Worst movies 2013: Elysium, Identity Thief, Jobs, Oz, and RIPD.

The Worst Movies of 2013

The Worst Movies of 2013

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Slate's Culture Blog
Dec. 12 2013 11:38 AM

The Worst Movies of 2013

Think different. Also, act different and direct different. Please.

Open Road Films

The worst-of list is a natural byproduct of the best-of, the chaff left over after the year’s movies have been threshed through. It must be tasty as chaff goes, though, because every year these secondary lists seem to get passed around like popcorn at the multiplex. I won’t go long on the worstness of the worst, because a) most of them have taken a critical and box-office pummeling already and b) haven’t they taken up enough of our collective time? But here’s a quick roundup of some 2013 movies that—to put it constructively—gave the good ones a matte background against which to shine. In alphabetical order:

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Dana Stevens is Slate’s movie critic.

Neill Blomkamp’s follow-up to District 9 was maybe the most disappointing second film from a promising director in years (the fact that District 9’s exciting star Sharlto Copley played the villain, and was awful, only added to the hurt.) Though I did treasure a running joke I had with friends after seeing Elysium about the climactic uploading scene: Matt Damon’s finger hovering over a computer keyboard in anticipation of a fatal keystroke that will, apparently, reverse all humanity’s ills within moments, essentially a toggle switch between dystopia and utopia. Whatever startup is developing that technology right now is going to clean up when they go public.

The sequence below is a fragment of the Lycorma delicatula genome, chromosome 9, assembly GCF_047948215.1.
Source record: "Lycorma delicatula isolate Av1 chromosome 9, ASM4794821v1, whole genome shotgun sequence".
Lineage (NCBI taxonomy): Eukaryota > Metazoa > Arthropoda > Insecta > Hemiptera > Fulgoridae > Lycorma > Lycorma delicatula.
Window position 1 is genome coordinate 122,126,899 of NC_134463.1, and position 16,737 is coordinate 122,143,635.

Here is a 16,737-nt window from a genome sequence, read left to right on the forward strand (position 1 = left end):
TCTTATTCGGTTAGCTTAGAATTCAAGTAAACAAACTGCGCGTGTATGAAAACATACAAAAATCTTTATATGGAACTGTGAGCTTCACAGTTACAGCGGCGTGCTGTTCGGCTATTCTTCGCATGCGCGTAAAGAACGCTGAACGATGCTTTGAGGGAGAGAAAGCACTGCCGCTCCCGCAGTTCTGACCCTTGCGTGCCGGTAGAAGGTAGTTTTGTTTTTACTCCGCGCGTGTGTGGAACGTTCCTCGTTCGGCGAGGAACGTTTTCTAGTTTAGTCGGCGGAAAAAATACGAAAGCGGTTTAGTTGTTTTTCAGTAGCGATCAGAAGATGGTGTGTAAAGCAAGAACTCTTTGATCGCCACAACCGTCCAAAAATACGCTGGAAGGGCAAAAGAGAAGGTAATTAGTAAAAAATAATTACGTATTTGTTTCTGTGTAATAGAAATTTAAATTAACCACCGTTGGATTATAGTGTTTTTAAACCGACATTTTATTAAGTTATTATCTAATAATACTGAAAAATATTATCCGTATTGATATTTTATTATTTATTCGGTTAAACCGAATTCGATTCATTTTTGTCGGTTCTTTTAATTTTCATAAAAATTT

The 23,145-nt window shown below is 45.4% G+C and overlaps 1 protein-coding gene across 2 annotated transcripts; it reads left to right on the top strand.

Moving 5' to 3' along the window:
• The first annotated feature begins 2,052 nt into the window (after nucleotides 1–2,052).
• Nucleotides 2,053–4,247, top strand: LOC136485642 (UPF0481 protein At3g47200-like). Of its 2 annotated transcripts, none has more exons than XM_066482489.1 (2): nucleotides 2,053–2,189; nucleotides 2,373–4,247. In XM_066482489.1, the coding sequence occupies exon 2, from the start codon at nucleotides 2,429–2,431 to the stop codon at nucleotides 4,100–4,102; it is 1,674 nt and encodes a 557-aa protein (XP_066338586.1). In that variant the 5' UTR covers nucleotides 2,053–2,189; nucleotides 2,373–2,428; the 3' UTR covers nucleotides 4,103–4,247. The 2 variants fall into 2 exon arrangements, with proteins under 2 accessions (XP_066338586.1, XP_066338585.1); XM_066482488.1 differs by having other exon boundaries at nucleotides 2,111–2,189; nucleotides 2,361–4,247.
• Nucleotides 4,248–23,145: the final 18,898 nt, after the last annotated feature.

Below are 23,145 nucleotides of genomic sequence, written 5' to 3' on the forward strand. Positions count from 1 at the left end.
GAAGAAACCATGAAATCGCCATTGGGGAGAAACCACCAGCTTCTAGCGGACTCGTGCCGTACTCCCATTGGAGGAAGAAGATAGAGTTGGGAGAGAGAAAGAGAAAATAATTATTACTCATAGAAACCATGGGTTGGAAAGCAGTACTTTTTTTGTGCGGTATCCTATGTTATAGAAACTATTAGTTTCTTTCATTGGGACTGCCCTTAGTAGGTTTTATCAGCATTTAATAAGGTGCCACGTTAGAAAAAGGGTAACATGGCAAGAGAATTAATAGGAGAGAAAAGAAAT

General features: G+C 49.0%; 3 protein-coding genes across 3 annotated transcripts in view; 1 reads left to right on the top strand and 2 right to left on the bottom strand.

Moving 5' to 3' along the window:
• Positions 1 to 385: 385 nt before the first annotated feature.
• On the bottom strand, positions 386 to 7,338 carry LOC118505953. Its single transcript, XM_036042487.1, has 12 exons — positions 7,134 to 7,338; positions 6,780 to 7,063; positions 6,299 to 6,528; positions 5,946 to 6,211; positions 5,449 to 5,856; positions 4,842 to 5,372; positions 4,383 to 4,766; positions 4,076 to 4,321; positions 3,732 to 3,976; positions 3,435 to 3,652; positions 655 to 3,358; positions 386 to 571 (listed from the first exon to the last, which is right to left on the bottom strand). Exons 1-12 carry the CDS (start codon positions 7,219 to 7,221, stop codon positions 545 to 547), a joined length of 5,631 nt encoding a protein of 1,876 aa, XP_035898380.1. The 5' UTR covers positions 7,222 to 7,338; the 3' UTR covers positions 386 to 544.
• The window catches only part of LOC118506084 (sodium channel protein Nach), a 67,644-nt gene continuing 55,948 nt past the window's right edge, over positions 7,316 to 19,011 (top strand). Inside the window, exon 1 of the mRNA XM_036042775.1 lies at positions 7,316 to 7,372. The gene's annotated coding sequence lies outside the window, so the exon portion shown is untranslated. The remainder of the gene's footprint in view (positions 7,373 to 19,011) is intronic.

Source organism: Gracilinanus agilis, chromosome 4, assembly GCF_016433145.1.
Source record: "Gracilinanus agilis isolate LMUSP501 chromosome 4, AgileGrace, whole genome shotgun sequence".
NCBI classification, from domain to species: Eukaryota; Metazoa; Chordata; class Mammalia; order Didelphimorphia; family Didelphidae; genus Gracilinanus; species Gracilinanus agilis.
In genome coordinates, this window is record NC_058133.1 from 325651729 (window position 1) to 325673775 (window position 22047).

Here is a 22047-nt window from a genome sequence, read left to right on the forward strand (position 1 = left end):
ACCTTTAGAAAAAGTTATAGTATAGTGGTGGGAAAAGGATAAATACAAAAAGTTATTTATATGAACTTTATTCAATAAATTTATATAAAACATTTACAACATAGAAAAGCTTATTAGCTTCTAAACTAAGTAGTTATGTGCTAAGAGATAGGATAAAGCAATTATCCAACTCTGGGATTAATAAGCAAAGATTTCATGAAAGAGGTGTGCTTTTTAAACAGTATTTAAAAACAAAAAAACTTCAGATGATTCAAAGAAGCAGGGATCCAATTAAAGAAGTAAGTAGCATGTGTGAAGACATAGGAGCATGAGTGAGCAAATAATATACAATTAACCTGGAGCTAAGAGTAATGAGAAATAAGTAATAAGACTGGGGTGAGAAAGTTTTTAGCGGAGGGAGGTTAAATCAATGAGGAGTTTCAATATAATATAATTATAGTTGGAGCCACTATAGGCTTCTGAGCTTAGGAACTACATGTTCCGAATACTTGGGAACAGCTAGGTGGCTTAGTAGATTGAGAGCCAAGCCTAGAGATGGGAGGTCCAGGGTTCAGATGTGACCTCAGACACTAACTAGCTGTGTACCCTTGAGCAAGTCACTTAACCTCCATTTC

Identity Thief
Like Elysium, this one falls under the “but it could have been good!” clause. The Hollywood comedy-industrial complex does not seem to know what to do with the volcanically gifted Melissa McCarthy. In The Heat (another 2013 disappointment, but not of this caliber), her natural bull-in-a-china-shop ebullience was misinterpreted as pure aggression. In Identity Thief, McCarthy is even worse served by a script that invites us to alternately recoil from and pity her big, loud, garish character: a con woman who ends up on a wacky yet mirthless road trip with one of her marks (an almost-as-ill-used Jason Bateman).

The more I look back on it, Ashton Kutcher doesn’t just, as I said in my review, “acquit himself admirably” as the troubled Apple visionary in this flat, propagandistic biopic. What he accomplishes is nothing short of heroic. Only an actor of great dedication and skill could keep a straight face in that scene in which college-dropout Steve, tripping on acid with his friend and girlfriend, air-conducts Bach in a grassy meadow as he has his first transcendent vision of how one day, somehow, he’ll change the world. Kutcher’s all-in performance (and Josh Gad’s as the betrayed Apple cofounder Steve Wozniak) occasionally lift this movie up into the realm of the transcendently, sincerely, effervescently bad. I look back on Jobs now with a kind of affection, and can imagine a happy afterlife for it as a camp classic.

Oz the Great and Powerful
Sam Raimi’s sort-of prequel to The Wizard of Oz, starring a curiously sour James Franco as the cocky young wizard-to-be lost in a trippy digitized land (which, for some reason I never got, is named after him even before he arrives) gets extra points off for so completely misapprehending the appeal of the original. I think I’ll miss it least of all.

This thrown-together sci-fi thriller with Jeff Bridges and Ryan Reynolds as squabbling undead partners in an all-cop afterlife was so flat and shrill and ugly and pointless, I almost associate the memory of it with a characteristic odor—something rank and greasy, like the takeout curry Jeff Bridges’ character ate in that one incomprehensible scene involving Indian food as a plot point. Ugh, end of list. I need some fresh air.